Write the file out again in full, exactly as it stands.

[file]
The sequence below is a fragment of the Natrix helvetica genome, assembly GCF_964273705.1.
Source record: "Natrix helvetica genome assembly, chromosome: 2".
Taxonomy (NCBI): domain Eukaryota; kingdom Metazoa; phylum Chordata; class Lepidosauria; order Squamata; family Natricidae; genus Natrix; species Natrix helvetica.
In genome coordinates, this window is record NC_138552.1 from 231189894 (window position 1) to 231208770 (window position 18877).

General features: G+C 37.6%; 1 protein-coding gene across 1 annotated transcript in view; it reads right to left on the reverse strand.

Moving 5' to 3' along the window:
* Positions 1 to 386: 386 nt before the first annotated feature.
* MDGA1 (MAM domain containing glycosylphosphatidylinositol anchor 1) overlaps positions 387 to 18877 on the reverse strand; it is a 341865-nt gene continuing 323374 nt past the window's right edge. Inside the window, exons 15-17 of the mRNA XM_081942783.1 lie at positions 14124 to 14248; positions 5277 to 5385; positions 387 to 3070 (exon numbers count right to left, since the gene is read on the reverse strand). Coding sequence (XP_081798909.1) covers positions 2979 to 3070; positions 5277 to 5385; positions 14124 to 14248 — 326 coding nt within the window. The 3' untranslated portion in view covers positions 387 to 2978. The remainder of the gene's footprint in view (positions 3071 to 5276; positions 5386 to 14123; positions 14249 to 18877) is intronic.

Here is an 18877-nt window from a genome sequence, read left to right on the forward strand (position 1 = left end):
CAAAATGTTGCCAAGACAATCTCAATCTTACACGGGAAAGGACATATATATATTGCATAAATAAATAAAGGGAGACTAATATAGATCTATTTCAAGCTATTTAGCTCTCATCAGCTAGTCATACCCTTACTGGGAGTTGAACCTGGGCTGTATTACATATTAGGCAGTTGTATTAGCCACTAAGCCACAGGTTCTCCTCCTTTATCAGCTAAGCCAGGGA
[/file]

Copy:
The sequence below is a fragment of the Natrix helvetica genome, assembly GCF_964273705.1.
Source record: "Natrix helvetica genome assembly, chromosome: 2".
Taxonomy (NCBI): domain Eukaryota; kingdom Metazoa; phylum Chordata; class Lepidosauria; order Squamata; family Natricidae; genus Natrix; species Natrix helvetica.
In genome coordinates, this window is record NC_138552.1 from 231189894 (window position 1) to 231208770 (window position 18877).

General features: G+C 37.6%; 1 protein-coding gene across 1 annotated transcript in view; it reads right to left on the reverse strand.

Moving 5' to 3' along the window:
* Positions 1 to 386: 386 nt before the first annotated feature.
* MDGA1 (MAM domain containing glycosylphosphatidylinositol anchor 1) overlaps positions 387 to 18877 on the reverse strand; it is a 341865-nt gene continuing 323374 nt past the window's right edge. Inside the window, exons 15-17 of the mRNA XM_081942783.1 lie at positions 14124 to 14248; positions 5277 to 5385; positions 387 to 3070 (exon numbers count right to left, since the gene is read on the reverse strand). Coding sequence (XP_081798909.1) covers positions 2979 to 3070; positions 5277 to 5385; positions 14124 to 14248 — 326 coding nt within the window. The 3' untranslated portion in view covers positions 387 to 2978. The remainder of the gene's footprint in view (positions 3071 to 5276; positions 5386 to 14123; positions 14249 to 18877) is intronic.

Here is an 18877-nt window from a genome sequence, read left to right on the forward strand (position 1 = left end):
CAAAATGTTGCCAAGACAATCTCAATCTTACACGGGAAAGGACATATATATATTGCATAAATAAATAAAGGGAGACTAATATAGATCTATTTCAAGCTATTTAGCTCTCATCAGCTAGTCATACCCTTACTGGGAGTTGAACCTGGGCTGTATTACATATTAGGCAGTTGTATTAGCCACTAAGCCACAGGTTCTCCTCCTTTATCAGCTAAGCCAGGGA